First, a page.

UEFA Euro 2004 - Final

Portugal  0–1  Greece
Report Charisteas   57'
Attendance: 62,865
Referee: Markus Merk (Germany)

2014 UEFA Champions League FinalEdit

Real Madrid  4–1 (a.e.t.)  Atlético Madrid
Ramos   90+3'
Bale   110'
Marcelo   118'
Ronaldo   120' (pen.)
Report Godín   36'
Attendance: 60,976[16]

Portugal national football team matchesEdit

Entrance of the stadium during the UEFA Euro 2004

The following national team matches were held in the stadium.

# Date Score Opponent Competition
1. 16 June 2004 2–0   Russia Euro 2004 Group Stage
2. 24 June 2004 2–2[17]   England Euro 2004 Quarter-Finals
3. 4 July 2004 0–1   Greece Euro 2004 Final
4. 4 June 2005 2–0   Slovakia 2006 World Cup qualification
5. 8 September 2007 2–2   Poland Euro 2008 qualifying
6. 10 October 2009 3–0   Hungary 2010 World Cup qualification
7. 14 November 2009 1–0   Bosnia and Herzegovina 2010 World Cup UEFA play-offs
8. 17 November 2010 4–0   Spain Friendly
9. 4 June 2011 1–0   Norway Euro 2012 qualifying
10. 15 November 2011 6–2   Bosnia and Herzegovina Euro 2012 qualifying play-offs
11. 2 June 2012 1–3   Turkey Friendly
12. 7 June 2013 1–0   Russia 2014 World Cup qualification
13. 15 November 2013 1–0   Sweden 2014 World Cup UEFA play-offs
14. 29 March 2015 2–1   Serbia Euro 2016 qualifying
15. 8 June 2016 7–0   Estonia Friendly
16. 25 March 2017 3–0   Hungary 2018 World Cup qualification
17. 10 October 2017 2–0    Switzerland 2018 World Cup qualification
18. 7 June 2018 3–0   Algeria Friendly
19. 10 September 2018 1–0   Italy 2018–19 UEFA Nations League
20. 22 March 2019 0–0   Ukraine Euro 2020 qualifying
21. 25 March 2019 1–1   Serbia Euro 2020 qualifying

Euro 2004 matchesEdit

Date Result Round
13 June 2004   France 2–1   England Group B
16 June 2004   Russia 0–2   Portugal Group A
21 June 2004   Croatia 2–4   England Group B
24 June 2004   Portugal 2–2 (6–5 on pen.)   England Quarter-finals
4 July 2004   Portugal 0–1   Greece Final

Benfica matches in European competitionsEdit

As of match played 23 October 2019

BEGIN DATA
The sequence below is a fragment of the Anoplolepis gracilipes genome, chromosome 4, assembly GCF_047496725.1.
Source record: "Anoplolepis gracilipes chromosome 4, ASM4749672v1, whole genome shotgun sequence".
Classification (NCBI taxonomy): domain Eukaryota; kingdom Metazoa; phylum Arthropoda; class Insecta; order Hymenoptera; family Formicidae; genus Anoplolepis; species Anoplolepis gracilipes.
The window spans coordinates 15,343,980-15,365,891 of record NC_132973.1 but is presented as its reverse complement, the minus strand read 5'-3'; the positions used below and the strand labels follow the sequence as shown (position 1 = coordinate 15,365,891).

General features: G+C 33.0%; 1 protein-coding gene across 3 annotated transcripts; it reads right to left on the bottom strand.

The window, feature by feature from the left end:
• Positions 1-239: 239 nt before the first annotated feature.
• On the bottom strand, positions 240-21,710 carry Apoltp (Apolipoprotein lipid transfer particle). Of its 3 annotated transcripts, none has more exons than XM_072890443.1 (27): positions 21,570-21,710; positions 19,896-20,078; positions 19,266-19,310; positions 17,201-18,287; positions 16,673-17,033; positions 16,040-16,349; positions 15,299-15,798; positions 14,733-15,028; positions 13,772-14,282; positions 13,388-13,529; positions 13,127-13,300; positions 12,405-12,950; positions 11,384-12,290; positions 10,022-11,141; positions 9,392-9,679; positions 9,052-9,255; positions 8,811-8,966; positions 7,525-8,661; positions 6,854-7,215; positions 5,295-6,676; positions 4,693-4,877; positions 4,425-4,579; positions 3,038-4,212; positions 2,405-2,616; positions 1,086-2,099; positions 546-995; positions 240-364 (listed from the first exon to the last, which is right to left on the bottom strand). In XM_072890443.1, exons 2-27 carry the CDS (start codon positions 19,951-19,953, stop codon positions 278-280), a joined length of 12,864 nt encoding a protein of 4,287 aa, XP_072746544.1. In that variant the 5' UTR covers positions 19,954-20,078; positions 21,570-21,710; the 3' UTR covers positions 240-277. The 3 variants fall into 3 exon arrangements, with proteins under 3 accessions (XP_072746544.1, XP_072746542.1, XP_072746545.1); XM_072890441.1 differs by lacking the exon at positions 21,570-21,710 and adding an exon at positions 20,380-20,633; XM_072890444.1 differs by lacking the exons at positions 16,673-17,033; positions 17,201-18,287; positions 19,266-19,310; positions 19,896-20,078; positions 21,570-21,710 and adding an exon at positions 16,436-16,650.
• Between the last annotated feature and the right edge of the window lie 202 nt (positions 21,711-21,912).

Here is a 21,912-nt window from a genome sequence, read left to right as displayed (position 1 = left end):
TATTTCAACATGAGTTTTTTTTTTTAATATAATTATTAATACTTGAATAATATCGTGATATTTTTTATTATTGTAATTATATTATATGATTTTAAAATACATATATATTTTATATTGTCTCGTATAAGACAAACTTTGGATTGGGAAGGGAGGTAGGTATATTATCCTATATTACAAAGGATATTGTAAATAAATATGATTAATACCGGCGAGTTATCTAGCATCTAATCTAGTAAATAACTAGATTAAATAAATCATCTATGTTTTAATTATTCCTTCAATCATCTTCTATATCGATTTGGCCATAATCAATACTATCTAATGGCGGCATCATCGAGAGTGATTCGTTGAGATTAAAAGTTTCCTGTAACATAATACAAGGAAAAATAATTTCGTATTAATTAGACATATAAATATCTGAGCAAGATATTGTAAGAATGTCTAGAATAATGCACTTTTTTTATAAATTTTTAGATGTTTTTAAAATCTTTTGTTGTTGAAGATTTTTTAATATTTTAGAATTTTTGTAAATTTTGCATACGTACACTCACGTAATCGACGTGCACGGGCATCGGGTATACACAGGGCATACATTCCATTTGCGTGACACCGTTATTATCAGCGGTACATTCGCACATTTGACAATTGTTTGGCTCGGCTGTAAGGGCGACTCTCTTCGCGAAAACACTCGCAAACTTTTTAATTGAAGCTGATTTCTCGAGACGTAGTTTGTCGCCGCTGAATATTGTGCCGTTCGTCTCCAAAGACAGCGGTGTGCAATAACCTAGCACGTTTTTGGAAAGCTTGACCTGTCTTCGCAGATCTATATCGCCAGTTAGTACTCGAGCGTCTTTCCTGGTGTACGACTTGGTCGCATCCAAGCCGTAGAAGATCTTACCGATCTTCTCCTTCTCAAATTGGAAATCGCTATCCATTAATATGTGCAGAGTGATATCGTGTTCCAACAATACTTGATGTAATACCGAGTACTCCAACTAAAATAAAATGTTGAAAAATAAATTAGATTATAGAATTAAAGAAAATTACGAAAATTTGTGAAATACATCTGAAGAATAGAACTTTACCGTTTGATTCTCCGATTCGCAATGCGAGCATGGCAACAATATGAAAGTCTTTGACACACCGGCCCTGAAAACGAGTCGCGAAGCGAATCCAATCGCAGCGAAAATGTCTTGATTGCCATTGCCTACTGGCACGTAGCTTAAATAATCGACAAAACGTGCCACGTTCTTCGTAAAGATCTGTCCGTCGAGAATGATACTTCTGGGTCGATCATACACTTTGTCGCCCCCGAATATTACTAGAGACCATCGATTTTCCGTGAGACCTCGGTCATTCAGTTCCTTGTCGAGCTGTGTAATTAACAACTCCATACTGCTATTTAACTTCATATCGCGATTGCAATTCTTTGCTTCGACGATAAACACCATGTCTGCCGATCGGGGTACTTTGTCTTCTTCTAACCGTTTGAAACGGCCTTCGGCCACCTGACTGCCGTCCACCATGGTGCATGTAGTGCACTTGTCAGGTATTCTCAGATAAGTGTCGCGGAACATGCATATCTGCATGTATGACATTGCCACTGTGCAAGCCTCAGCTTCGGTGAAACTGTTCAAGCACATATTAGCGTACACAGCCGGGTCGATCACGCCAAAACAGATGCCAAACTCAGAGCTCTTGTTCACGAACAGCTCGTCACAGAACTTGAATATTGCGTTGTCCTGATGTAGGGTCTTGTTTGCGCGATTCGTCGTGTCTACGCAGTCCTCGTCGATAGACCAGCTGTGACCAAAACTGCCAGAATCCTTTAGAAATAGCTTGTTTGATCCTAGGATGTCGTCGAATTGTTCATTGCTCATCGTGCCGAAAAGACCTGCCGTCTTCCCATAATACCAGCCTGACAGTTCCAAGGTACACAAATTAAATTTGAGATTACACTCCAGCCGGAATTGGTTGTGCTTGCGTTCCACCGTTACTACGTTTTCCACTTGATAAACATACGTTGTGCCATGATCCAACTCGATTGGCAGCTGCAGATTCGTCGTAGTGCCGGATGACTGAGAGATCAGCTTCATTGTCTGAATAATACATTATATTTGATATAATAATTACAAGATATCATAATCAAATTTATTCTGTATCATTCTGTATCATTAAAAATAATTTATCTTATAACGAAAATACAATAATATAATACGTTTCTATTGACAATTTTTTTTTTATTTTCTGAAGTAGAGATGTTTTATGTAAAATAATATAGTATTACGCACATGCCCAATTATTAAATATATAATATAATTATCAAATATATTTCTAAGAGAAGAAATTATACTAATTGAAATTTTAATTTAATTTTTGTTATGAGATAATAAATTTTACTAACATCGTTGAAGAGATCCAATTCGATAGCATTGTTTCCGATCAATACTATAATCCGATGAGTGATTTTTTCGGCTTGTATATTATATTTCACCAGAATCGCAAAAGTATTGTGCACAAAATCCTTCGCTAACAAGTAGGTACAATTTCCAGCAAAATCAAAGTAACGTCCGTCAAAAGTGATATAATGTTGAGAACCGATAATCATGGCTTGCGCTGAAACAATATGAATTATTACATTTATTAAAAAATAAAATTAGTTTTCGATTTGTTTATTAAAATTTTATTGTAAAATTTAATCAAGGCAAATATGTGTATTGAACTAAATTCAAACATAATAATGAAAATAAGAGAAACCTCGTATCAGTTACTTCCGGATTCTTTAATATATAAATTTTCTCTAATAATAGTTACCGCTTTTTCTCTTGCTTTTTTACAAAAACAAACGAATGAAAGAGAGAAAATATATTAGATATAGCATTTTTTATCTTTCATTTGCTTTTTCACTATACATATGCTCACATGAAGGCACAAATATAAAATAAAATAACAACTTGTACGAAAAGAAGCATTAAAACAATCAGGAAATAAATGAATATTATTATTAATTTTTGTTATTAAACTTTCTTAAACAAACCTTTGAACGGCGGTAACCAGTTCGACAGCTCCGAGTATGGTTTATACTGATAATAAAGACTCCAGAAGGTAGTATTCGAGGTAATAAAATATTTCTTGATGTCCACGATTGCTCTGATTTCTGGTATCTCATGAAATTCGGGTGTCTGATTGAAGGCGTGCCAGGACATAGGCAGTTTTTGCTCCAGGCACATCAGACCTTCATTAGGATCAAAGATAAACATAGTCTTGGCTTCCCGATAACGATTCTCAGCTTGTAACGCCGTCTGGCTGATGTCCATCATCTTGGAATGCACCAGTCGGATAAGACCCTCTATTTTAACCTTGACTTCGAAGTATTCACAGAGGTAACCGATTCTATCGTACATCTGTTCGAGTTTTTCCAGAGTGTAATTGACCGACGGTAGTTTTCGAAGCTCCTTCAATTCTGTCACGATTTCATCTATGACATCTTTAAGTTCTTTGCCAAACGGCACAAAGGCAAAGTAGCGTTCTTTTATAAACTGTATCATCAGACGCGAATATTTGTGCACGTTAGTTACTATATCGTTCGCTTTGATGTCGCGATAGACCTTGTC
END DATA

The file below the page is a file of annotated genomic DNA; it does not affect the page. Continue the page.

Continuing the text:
89 matches: 56 wins, 16 draws, 17 losses
141 goals scored, 68 goals conceded


  1. ^ "History has been made". S.L. Benfica. 13 May 2017. Retrieved 29 April 2018.
  2. ^ a b "Vender jogadores para gerar receitas" [Selling players to generate revenue]. Record (in Portuguese). 29 April 2015. Retrieved 8 November 2018.
  3. ^ "Stadiums in Portugal". World Stadiums. Archived from the original on 6 June 2012. Retrieved 25 July 2016.
  4. ^ "Estadio da Luz". World Stadium Database. Retrieved 25 July 2016.
  5. ^ "fsd150611.pdf" (PDF). CMVM (in Portuguese). S.L. Benfica. 14 April 2016. pp. 81–82. Retrieved 25 July 2016.
  6. ^ "Das Sete Novas Maravilhas do Mundo, o Cristo Redentor" [From the New Seven Wonders of the World, Christ the Redeemer]. (in Portuguese). 19 November 2015. Retrieved 27 October 2018.
  7. ^ "Estádio da Luz é o mais bonito da Europa" [Estádio da Luz is the most beautiful of Europe]. Record (in Portuguese). 22 October 2014. Archived from the original on 24 October 2014. Retrieved 18 June 2016.
  8. ^ "Luz considerado o estádio mais bonito" [Luz considered the most beautiful stadium]. SAPO Desporto (in Portuguese). 22 October 2014. Retrieved 30 May 2017.
  9. ^ Tavares da Silva, Hugo (22 October 2014). "Estádio da Luz é o mais bonito da Europa" [Estádio da Luz is the most beautiful of Europe]. Observador (in Portuguese). Retrieved 30 May 2017.
  10. ^ "Luz recebeu mais de 17 milhões de espectadores em 15 anos" [Da Luz welcomed more than 17 million spectators in 15 years]. A Bola (in Portuguese). 25 October 2018. Retrieved 26 October 2018.
  11. ^ Silveira, João Pedro. "Luz: a Catedral" [Luz: the Cathedral]. zerozero (in Portuguese). Retrieved 8 May 2019.
  12. ^ Lutz, Tom (20 March 2012). "Benfica's Stadium of Light to host 2014 Champions League final". The Guardian. Retrieved 30 August 2017.
  13. ^ "Estádio do Sport Lisboa e Benfica (Luz)". Sport Lisboa e Benfica - Site Oficial. Archived from the original on 30 August 2017. Retrieved 20 April 2016.
  14. ^ Hunter, James (20 April 2017). "The Princess Diana Stadium? Sir Bob Murray reveals request to rename the Stadium of Light". ChronicleLive. Retrieved 28 December 2018.
  15. ^ "Benfica junta a festa de Carnaval ao inferno da Luz" [Benfica join Carnival celebrations to the inferno da Luz]. 13 February 2018. Retrieved 17 April 2018.
  16. ^ "Full-time report" (PDF). Union of European Football Associations. 24 May 2014. Retrieved 24 May 2014.
  17. ^ 6–5 after penalty shoot-out.

External linksEdit